According to Hauge and Kristin (2008) and Castle and Ferguson (2010), nursing homes should be realized as homes for the elderly for enjoying a good quality of life. Hence, the quality of nursing homes becomes critical in taking care of the elderly in their daily life and in fulfilling their needs in achieving satisfaction. To manage the performance of nursing homes, quality assessment is important for identifying potential problems and appropriate quality indicators to formulate certain improvements, such as training (Nakrem et al., 2009; Werner and Konetzka, 2010). Castle (2008) examined the relationship between staffing levels and quality in nursing homes and concluded that around 40 per cent of the quality indicators showed relationships with the nursing home staffing levels. Burack et al. (2012) conducted a survey to examine the quality of life of the elderly in nursing homes based on eleven criteria: autonomy, dignity, food enjoyment, functional competence, individuality, meaningful activity, physical comfort, privacy, relationships, security, and spiritual well-being. On the basis of the above characteristics in nursing homes, KM perspectives can be used to facilitate the enhancement of service delivery and training quality. Bate and Robert (2002) stated that effective KM localization was important for the improvement of health-care services, resulting in better collaboration and service quality. Johannessen and Olsen (2003) illustrated, through the KM approach, that training can be instrumental and practical in real-life situations so that sustainable competitive advantages can be developed. Zaim et al. (2010) suggested that the conceptualizing of service quality with sufficient knowledge on quality measurement was important in the health-care industry, and high service quality was associated with strong managerial orientation.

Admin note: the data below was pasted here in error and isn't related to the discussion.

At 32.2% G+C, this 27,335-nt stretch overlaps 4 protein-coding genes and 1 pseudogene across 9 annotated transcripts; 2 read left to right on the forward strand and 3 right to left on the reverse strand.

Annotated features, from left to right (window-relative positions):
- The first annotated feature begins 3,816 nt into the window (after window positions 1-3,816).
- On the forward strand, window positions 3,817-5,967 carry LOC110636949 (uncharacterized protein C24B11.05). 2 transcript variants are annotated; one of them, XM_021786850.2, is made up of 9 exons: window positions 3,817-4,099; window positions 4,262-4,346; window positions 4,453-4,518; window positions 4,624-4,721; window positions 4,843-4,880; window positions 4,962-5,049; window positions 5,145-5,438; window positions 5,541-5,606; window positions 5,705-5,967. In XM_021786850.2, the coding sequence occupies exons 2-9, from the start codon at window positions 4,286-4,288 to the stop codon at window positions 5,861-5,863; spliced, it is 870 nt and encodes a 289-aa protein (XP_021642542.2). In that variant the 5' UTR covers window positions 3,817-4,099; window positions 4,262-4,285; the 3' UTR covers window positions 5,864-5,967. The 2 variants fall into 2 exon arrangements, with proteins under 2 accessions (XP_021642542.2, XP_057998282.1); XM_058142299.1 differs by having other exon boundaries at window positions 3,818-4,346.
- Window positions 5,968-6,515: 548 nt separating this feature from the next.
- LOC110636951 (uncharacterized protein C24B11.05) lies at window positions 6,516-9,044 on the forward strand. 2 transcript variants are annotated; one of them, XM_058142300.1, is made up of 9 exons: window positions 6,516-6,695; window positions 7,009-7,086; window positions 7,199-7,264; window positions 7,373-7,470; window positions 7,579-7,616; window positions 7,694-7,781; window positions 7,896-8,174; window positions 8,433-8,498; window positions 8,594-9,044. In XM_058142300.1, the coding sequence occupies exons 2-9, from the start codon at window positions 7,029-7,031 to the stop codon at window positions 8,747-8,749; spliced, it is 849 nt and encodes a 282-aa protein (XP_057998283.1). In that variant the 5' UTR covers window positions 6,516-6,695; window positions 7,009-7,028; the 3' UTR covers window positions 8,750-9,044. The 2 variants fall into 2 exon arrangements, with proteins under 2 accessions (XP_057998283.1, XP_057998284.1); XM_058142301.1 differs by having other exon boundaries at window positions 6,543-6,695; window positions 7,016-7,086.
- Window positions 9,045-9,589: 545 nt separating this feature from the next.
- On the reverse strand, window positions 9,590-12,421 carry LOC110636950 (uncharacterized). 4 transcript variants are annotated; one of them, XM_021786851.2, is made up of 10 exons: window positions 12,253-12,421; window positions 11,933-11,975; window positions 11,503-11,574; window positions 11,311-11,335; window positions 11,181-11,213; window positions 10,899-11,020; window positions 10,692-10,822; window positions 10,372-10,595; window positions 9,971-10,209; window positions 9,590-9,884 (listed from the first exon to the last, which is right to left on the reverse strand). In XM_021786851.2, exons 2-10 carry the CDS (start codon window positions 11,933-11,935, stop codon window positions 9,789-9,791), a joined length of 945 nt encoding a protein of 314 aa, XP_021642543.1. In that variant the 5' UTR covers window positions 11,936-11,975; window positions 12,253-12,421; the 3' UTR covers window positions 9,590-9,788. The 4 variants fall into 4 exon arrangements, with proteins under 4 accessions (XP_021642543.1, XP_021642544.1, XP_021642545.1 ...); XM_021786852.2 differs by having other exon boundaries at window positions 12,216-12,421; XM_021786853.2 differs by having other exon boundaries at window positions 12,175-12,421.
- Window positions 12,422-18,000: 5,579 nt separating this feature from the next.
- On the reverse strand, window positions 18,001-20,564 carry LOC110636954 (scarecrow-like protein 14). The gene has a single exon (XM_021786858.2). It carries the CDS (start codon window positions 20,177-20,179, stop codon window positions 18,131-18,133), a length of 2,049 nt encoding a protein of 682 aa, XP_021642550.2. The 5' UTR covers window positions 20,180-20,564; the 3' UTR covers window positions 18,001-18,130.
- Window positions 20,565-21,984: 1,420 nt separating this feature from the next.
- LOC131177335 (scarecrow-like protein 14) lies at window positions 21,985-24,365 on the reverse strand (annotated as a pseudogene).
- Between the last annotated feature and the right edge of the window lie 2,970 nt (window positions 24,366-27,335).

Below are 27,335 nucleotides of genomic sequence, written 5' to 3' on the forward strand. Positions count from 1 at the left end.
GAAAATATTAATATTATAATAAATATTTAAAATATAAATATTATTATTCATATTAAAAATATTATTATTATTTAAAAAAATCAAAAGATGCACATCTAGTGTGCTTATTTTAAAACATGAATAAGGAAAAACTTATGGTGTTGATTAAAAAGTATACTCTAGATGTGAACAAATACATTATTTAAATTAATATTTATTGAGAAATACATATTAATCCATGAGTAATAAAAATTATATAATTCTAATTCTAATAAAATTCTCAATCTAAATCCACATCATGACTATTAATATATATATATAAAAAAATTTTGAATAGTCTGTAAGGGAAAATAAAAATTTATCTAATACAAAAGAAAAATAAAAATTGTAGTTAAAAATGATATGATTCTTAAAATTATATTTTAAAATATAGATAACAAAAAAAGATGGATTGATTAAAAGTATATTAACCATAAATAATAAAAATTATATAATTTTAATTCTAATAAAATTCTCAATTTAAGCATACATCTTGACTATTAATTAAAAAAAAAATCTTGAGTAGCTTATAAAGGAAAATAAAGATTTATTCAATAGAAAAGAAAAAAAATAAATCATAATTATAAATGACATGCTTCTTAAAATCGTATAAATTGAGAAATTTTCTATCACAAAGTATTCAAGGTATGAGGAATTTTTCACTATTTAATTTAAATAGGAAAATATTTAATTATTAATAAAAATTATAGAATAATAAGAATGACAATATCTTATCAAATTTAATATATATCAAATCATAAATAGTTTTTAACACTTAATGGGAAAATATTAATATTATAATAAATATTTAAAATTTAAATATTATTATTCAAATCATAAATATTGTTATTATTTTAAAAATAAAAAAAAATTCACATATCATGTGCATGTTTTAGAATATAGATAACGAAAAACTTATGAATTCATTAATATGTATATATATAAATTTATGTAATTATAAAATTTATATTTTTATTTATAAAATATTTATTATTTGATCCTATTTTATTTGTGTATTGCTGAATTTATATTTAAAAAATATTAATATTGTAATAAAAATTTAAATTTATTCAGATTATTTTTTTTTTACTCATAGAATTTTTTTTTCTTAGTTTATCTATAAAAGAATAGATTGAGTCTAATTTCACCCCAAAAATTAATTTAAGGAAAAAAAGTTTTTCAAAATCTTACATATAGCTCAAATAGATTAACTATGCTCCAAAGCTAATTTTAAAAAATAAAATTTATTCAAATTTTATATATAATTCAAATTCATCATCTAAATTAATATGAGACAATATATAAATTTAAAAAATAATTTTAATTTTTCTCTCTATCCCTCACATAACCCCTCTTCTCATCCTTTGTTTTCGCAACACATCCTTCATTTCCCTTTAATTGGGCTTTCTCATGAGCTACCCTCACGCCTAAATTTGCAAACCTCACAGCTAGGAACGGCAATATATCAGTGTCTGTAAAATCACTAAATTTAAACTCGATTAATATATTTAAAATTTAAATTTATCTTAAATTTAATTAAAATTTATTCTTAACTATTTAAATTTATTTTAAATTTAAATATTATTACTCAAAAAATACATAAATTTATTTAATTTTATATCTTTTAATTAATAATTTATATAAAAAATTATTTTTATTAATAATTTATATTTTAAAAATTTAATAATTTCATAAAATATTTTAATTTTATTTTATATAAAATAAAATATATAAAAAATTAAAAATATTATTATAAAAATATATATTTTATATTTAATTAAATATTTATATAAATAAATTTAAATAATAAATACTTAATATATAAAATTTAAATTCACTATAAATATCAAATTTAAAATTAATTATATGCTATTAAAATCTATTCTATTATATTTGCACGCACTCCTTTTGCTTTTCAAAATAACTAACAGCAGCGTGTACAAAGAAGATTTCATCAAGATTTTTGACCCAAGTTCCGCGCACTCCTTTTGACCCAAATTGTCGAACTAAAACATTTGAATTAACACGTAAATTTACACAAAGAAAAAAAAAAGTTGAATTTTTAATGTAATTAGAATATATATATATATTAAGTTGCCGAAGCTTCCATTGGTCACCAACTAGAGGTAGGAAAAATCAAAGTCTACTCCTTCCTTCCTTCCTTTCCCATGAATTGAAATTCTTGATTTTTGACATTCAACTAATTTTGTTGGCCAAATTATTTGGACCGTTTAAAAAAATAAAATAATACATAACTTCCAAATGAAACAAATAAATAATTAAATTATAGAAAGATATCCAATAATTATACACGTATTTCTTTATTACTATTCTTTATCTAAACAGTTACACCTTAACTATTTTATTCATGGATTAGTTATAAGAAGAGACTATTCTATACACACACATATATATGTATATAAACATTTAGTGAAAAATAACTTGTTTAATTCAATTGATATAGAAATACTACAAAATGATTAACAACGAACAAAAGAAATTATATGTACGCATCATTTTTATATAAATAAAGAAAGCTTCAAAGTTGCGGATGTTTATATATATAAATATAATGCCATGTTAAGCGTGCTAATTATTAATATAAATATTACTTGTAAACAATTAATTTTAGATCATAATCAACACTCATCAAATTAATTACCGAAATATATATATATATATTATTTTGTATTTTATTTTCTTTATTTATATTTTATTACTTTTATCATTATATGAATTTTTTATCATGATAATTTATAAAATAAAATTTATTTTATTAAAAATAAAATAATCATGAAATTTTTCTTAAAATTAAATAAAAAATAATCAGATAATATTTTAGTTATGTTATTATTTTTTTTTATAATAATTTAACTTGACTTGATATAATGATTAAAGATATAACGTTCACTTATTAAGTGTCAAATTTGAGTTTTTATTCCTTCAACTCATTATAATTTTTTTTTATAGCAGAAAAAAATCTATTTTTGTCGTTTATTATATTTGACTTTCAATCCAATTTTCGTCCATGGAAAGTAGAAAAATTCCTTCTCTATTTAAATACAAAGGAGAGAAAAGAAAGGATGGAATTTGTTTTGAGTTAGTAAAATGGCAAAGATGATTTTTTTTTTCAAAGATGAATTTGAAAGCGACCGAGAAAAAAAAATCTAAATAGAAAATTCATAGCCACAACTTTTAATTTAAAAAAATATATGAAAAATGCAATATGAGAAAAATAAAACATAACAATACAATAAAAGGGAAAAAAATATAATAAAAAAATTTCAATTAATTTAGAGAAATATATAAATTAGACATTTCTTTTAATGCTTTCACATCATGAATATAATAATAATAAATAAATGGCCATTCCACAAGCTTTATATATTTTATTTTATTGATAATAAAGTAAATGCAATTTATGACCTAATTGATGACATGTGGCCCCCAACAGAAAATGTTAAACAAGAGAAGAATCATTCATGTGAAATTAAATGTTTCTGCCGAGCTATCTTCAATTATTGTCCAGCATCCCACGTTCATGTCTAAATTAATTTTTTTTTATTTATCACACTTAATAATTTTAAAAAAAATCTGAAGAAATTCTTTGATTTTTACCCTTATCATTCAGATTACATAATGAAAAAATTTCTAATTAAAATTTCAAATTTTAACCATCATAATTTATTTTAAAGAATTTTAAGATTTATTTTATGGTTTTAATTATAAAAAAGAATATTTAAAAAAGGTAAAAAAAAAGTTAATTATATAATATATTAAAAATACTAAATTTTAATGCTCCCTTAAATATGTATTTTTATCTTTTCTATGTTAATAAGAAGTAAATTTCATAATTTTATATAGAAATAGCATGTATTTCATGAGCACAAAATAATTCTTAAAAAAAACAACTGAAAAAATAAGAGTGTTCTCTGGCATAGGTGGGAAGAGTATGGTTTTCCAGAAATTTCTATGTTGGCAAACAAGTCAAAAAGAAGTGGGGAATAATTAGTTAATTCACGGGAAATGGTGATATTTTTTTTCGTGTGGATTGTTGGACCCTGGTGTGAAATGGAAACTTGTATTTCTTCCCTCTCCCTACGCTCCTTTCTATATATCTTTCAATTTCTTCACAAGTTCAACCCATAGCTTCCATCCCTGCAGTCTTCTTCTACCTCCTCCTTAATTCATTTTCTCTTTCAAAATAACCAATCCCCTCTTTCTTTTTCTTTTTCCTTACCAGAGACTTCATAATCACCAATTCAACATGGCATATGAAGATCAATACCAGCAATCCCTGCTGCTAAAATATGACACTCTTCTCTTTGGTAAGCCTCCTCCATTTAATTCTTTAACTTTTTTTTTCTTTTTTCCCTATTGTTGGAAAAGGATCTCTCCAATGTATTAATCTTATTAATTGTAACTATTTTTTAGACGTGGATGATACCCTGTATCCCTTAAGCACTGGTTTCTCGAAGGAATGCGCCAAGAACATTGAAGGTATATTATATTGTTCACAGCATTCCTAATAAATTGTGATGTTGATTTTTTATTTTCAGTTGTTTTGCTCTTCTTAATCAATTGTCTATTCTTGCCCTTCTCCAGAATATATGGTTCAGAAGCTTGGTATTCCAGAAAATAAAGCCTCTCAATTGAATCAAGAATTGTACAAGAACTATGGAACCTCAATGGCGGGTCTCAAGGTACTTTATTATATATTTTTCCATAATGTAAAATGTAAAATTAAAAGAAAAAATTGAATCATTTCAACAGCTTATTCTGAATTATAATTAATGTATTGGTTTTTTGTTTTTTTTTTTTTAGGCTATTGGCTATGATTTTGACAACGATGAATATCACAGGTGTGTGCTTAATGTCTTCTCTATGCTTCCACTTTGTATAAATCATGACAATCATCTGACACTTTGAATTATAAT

Consequently, most researchers identified the importance of service quality and training in the nursing industry. However, the relevant information and knowledge are huge, complex and multidimensional, and are difficult to be managed manually. According to Yousuf Al-Aama (2014), information technology (IT) plays an important role in facilitating five KM processes, namely, knowledge sharing, generation, transfer, diffusion and codification, in a systematic manner. Therefore, it is essential to establish an appropriate knowledge management system (KMS) so that the performance of the long-term care services providers, i.e. nursing homes, can be measured and controlled effectively.